RECITAL REVIEW
Mastercard Performance Series / Friday, January 20, 2017
Emanuel Ax, piano

Emanuel Ax Acknowledges Applause in Weill Hall Jan. 20 (K. Stewart Photo)

COLORFUL SCHUBERT AND CHOPIN WARM WEILL HALL IN AX RECITAL

by Nicki Bell
Friday, January 20, 2017

On a stormy winter evening Jan. 20 a rainbow of colorful Schubert and Chopin music came from the fingers, feet and heart of pianist Emanuel Ax. †Playing at the Weill Hall for the first time, this recital was a tribute to beauty in the arts. It conveyed the value and glory of balance, lyricism and elegance in elegant pianism.

Mr. Ax is a sensitive and brilliant artist that has made a substantial career playing mostly music he loves, the European classical and romantic repertoire. This performanceís first half was concerned with the way Schubert and Chopin explored the Impromptu form. Though the name implies improvisation, each of the eight Impromptus are in a well-organized A-B-A form. Schubertís four Op. 142 Impromptus were composed in 1827 in Vienna, and taken as a group are almost like the movements of a sonata.†

The opening and lengthy F minor was characterized by great drama and melting delicacy, which gave a flavor of what was to come. Mr. Ax is a master at shaping pianistic tone and shaping time with subtle flexible rhythms. The A-Flat Impromptu, an Austrian dance with disarming simplicity, is a minuet with a flowing trio, and the B Flat is a lovely theme and variations based on incidental music (ďRosamundeĒ) Schubert wrote for a now forgotten play in 1823. The five variations have great contrast and are eloquent expressions of sorrow and happiness. The lyrical sense of a song is never lost. The concluding F minor Impromptu recalls a gypsy dance, full of virtuosity, flights of scales and joy, and the artistís Staccato touch was a marvel.

The four exquisite Chopin Impromptus were next.† The Op. 29 (A Flat major) was played with glittering scales and graceful outer sections that contrasted with a middle soulful lyrical section. The F Sharp Major (Op. 36) was for Mr. Ax a gentle nocturne with a dramatic center. The G Flat Major (Op. 51), the least often performed, was given an elegant interpretation that caught the Impromptuís slightly sad character and had smooth legato thirds and sixths. The Fantasy Impromptu in C Sharp, Op. 66, had a brilliant perpetual motion configuration in the outer sections and a spacious, poignant melody in the middle (similar to Belliniís bel canto arias). This has become one of Chopinís most enduringly popular works.†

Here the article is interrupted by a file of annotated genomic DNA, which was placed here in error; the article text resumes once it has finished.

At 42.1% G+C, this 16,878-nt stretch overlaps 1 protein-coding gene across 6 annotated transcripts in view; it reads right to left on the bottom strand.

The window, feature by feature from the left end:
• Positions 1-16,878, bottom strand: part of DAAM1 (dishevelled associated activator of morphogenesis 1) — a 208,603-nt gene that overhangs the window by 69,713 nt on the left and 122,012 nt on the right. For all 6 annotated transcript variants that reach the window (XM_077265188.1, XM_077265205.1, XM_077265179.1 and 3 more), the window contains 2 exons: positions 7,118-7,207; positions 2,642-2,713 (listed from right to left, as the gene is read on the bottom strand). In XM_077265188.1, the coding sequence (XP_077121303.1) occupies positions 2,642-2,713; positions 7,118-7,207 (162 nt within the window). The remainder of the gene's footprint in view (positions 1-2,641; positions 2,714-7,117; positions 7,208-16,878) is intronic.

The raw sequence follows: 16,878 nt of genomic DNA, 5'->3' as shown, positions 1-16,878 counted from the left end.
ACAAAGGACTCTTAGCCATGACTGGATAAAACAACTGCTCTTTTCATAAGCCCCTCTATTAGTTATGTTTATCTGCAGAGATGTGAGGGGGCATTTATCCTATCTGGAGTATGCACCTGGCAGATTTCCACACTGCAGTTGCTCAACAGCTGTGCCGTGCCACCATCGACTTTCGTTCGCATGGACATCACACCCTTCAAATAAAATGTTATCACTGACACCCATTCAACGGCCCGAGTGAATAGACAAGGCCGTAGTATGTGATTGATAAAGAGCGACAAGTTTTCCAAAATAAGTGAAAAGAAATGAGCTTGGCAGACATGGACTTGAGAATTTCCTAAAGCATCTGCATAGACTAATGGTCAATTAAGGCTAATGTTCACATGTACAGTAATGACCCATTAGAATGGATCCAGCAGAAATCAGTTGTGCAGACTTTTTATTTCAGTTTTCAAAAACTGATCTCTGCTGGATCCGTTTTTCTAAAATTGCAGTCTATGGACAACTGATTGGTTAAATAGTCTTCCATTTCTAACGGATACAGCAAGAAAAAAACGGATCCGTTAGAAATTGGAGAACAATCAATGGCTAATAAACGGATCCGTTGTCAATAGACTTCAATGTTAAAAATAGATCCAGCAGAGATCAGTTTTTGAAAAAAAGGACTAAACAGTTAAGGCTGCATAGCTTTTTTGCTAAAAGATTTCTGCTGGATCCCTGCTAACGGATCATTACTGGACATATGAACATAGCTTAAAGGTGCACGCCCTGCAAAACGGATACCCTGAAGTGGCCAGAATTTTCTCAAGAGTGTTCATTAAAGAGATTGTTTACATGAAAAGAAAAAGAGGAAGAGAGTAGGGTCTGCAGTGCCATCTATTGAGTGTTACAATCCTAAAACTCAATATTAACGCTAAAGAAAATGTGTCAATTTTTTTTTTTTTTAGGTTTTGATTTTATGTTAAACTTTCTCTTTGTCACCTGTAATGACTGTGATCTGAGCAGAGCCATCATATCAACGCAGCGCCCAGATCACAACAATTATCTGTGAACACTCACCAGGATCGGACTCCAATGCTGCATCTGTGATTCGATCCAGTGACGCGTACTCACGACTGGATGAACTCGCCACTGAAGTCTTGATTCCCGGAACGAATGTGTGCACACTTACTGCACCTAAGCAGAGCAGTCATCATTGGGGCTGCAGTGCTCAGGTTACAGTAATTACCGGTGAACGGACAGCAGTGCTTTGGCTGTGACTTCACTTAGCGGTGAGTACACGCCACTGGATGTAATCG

Schubertís second KlavierstŁcke, D. 946 in E Flat,†opened the second half. It was a world unto itself, alternating themes of tender sweetness and dark brooding and unsettled mystery. Edited by Brahms, this piece was not published until long after Schubertís death, and Mr. Axís mastery highlighted the syncopations and interesting harmonies.

The program concluded with Chopin B Minor, Sonata Opus 58. Here in the Allegro Maestoso was fire and brimstone transforming into welling lyricism that made one want to hold oneís breath. It was at times poignant and at times ecstatic, ruminating, thoughtful, then explosive. It was a big bold performance, melodically inspired again by bel canto opera signing. The four movements contained powerful contrasts. The Scherzoís scampering lightness gave way to a dreamy and profound Largo, the heart of the work composed in 1844. The last movement was a sparkling heroic dance building to a magnificent frenzy, a massive amount of sound that had orchestra sonority.

An ecstatic audience of 750 jumped to their feet in applause, and kept bringing Mr. Ax back to the stage for only one encore, the elaborately ornamented Chopin F-Sharp Major Nocturne, Opus 15.

Sonia Tubridy and John Boyajy contributed to this review.